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The COVID-19 response: considerations for future humanitarian supply chain and logistics management research

Denise D.P. Thompson (Public Management, John Jay College of Criminal Justice, New York, New York, USA)
Renata Anderson (Research and Evaluation, Health In Harmony, Portland, Oregon, USA)

Journal of Humanitarian Logistics and Supply Chain Management

ISSN: 2042-6747

Article publication date: 26 March 2021

Issue publication date: 4 May 2021




The purpose of this paper is three-fold: (1) this editorial viewpoint gives context to the manuscripts included in this special issue on pandemics and epidemics. (2) The viewpoint frames a research agenda for the vital work necessary to understand and make the humanitarian supply chain more resilient. (3) The authors hope that the viewpoint as well as the included papers contribute to the dialogue and facilitate a research program over the short- to medium-term about mass complex disasters, including epidemics and pandemics, and their effects on the humanitarian supply chain and logistics.


The paper examines COVID-19 response by focusing on the USA as a mini case study. It utilizes contemporaneous reporting in USA newspapers between February and July of 2020. Reports made during an incident or event provide some of the most accurate records of that event and point to gaps in our understanding of research in the humanitarian supply chain.


The novel COVID-19 pandemic highlights unanticipated ways that pandemics and epidemics impact HLSCM and display the supply chain's fragility in stark terms. The paper layouts some of the thematic issues that emerged from COVID-19 that could point the way for future research in the field in the short run.

Research limitations/implications

The articles accessed for the paper dated February–July 2020. With the pandemic ongoing, many more thematic areas or more enduring ones might surface that could change the direction of the findings or recommendations. In addition, relying on secondary sources like newspapers for this research largely depends on the quality of the reports. Moreover, newspaper articles are not as scientifically robust as are academic journals as some. The viewpoints could be biased. It is also difficult to verify the best news sources, if they are not known a priori.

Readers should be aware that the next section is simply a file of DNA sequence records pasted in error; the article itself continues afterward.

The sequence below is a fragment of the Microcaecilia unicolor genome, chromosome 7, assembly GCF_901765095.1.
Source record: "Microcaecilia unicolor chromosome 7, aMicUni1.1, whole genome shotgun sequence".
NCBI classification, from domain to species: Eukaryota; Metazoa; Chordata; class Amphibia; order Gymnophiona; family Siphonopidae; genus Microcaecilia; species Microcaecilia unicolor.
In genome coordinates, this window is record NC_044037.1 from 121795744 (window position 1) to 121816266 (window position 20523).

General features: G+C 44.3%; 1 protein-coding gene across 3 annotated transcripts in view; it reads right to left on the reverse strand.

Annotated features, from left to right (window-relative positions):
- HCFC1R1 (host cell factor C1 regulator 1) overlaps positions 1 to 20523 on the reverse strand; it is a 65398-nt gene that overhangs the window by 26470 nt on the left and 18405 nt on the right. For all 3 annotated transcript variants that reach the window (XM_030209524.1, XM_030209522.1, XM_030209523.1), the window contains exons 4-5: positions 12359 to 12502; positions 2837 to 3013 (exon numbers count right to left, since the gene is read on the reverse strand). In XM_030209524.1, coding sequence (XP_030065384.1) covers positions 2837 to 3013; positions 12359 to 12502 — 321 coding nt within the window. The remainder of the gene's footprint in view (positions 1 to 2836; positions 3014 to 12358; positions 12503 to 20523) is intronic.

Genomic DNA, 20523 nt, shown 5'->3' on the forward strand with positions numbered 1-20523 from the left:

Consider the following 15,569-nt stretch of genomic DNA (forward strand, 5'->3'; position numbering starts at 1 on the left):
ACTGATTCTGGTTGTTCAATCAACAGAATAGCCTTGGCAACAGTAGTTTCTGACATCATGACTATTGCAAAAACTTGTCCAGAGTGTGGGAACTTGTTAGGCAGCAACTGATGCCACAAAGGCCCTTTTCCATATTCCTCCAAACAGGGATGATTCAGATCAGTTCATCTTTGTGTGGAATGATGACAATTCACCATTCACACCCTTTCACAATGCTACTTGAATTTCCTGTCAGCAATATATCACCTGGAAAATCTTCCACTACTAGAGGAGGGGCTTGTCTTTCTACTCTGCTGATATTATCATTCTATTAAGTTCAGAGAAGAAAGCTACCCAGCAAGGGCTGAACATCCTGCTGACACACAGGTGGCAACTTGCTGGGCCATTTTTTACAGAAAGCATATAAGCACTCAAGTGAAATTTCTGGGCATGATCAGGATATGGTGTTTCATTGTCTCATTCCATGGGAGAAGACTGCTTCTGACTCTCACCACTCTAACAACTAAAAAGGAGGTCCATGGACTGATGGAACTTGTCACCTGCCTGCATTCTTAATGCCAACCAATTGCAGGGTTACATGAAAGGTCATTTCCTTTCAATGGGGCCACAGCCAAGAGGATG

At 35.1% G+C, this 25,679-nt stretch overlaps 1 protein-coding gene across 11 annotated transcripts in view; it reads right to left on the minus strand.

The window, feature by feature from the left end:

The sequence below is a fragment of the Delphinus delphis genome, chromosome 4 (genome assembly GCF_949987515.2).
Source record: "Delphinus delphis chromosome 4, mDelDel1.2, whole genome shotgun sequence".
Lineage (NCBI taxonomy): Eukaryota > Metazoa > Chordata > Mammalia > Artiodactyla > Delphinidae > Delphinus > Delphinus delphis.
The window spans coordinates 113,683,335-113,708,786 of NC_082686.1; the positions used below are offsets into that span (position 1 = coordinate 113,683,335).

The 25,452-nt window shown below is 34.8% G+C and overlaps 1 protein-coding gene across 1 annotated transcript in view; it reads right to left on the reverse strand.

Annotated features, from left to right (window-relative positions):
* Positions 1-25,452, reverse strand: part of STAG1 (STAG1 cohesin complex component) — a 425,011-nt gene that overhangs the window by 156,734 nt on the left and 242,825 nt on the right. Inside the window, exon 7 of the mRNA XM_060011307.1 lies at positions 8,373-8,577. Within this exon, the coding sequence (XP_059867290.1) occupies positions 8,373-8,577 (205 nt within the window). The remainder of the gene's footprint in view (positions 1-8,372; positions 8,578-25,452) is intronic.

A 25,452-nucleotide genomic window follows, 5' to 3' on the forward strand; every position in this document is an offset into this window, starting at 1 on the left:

Practical implications

Thematic lessons from America's COVID-19 impact set the stage for future research agenda in the humanitarian supply chain and logistics response over the next few years. There will be other pandemics. The question is not if, but when.

Social implications

The COVID-19 pandemic makes it impossible for us to ignore the link between the global supply chain, natural and human-made disasters, including epidemics and pandemics, environmental degradation and deforestation.


The paper's originality lies it being one of the first, if not the first, to deal with this topic within the operations/logistics/supply chain management field. It therefore helps to pave the way for other perspectives and approaches to understand and advance the field of humanitarian logistics and supply chain management.



Thompson, D.D.P. and Anderson, R. (2021), "The COVID-19 response: considerations for future humanitarian supply chain and logistics management research", Journal of Humanitarian Logistics and Supply Chain Management, Vol. 11 No. 2, pp. 157-175.



Emerald Publishing Limited

Copyright © 2021, Emerald Publishing Limited

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